The views, thoughts, and opinions expressed in this blog post are solely those of the author(s). Blog posts do not represent the thoughts, intentions, strategies or policies of the author’s employer or any organization, committee or other group or individual, including the ASNM. The ASNM, along with the author(s) of this post, makes no representations as to the completeness, accuracy, suitability, validity, usefulness or timeliness of any information in this blog and will not be liable for any errors, omissions, or delays in this information or any losses, injuries, or damages arising from its display or use. All information is provided on an as-is basis. Any action you may take based upon the information on this website is strictly at your own risk.

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President's Message - April 2020

Posted By Rich Vogel, Monday, April 6, 2020

Dear Members,

 

As I look back on my year as ASNM President, I am reminded of Shakespeare's Henry IV who once remarked, "Uneasy lies the head that wears a crown". To King Henry I say, “Indeed”.

 

The President of the ASNM volunteers his or her time to work nights and weekends for the benefit of this profession and everyone who works in it. Set aside for the year are hobbies, goals, dreams and time with family and friends. There are nights of lost sleep amid persistent feelings of stress and worry. There are thousands of emails to read and respond to. There are hundreds of decisions to make; each, it seems, with lobbying from different points of view. The President of the ASNM experiences admiration and disregard, support and opposition, loyalty and betrayal. Amid all of this, one comes to recognize that the dominant feeling about this profession, coming from those who work in the profession, is one of indifference. That, I believe, takes the greatest toll... indifference. Heavy lies the crown indeed.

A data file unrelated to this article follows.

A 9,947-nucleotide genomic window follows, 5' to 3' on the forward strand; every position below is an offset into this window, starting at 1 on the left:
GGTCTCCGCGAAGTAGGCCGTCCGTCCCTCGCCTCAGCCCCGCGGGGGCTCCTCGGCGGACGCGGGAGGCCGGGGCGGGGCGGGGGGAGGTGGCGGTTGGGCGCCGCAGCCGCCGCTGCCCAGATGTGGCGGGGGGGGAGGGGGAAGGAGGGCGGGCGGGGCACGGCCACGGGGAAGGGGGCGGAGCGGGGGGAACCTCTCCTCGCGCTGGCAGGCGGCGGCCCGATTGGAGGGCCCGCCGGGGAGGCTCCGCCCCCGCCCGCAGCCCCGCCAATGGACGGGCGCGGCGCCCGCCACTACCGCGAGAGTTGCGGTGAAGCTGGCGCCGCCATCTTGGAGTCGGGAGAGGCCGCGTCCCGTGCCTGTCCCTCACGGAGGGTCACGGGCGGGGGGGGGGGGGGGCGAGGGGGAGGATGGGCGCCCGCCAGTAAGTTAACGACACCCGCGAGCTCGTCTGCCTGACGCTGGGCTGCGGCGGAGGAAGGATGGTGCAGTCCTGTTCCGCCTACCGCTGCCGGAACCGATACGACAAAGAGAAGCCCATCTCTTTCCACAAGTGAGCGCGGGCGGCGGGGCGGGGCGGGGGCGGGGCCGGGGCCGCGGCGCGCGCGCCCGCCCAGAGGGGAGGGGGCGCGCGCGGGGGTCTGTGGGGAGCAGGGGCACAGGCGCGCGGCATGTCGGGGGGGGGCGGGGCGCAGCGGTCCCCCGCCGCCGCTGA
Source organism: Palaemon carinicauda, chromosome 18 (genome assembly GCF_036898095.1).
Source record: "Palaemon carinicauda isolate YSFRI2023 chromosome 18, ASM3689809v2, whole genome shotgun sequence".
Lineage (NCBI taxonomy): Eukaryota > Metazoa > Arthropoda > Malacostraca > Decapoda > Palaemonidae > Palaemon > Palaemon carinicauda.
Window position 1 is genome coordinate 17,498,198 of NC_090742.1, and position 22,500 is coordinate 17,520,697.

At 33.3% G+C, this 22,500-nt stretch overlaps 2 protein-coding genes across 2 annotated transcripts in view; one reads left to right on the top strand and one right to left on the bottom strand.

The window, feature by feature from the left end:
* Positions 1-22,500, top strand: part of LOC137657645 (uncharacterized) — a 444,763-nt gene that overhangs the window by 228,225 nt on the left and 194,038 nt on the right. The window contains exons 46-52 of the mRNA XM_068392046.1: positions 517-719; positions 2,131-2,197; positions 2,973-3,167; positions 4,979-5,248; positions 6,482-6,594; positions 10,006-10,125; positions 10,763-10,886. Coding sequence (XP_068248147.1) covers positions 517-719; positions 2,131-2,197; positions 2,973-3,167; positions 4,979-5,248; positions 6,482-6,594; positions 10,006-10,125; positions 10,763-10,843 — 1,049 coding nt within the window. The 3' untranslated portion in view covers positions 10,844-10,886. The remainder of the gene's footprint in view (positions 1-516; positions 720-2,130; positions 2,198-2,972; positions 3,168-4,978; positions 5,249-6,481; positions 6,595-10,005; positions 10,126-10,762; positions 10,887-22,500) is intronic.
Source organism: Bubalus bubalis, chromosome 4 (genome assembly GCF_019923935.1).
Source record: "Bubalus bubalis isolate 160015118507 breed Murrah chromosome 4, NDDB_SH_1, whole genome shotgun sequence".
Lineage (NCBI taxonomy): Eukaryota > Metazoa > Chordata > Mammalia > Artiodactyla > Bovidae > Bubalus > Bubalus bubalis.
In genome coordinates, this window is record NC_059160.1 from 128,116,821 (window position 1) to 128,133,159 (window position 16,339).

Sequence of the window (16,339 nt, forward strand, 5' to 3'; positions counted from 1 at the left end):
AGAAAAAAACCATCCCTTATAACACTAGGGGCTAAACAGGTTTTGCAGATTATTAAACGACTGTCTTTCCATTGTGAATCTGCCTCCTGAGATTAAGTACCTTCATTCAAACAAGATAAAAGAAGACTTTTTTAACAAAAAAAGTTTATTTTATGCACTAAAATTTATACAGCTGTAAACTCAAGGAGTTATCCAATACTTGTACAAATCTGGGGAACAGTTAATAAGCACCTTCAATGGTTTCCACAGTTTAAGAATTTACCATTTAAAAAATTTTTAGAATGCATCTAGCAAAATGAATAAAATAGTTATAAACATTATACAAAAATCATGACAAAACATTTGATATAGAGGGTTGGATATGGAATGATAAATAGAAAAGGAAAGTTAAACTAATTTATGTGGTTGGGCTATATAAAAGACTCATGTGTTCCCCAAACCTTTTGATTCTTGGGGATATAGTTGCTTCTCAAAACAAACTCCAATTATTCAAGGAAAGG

Despite all of these feelings, my presidency has proven to be ephemeral in hindsight. It seems like only yesterday when I gave my Incoming President’s Address at the ASNM Annual Meeting in May of 2019. And, here we are a year later, ready to transition to a new President. Despite the emergence of the COVID-19 virus, which has put the whole world on hold and caused us to cancel our much-anticipated Annual Meeting, this past year has been a successful one for me, and for the ASNM.

 

A lot of people have asked if my final President’s Message was going to be another big speech, similar to the long, passionate address that I delivered last year. The answer to that question is no. My feeling is that a speech of such magnitude should probably be reserved for exactly what I used it for... to unleash a scathing indictment of an entire profession and reveal a strategic vision for how it can be improved over both the short and long term. So, no big exit speech. Today, my final message to the ASNM Membership will simply consist of a few important things I want to say before I pass the torch.

 

As I look back on my presidency, I can honestly say that I’m proud of every decision I made and every action I took. As President, I experienced both success and failure. In hindsight, I am left only with peace of mind knowing that I led the ASNM with integrity, I persevered through difficult times, and I learned some important lessons that I’ll take with me to the next stage of life. At the end of the day, I’m proud of what we’ve accomplished in the ASNM and happy to see us moving in the right direction.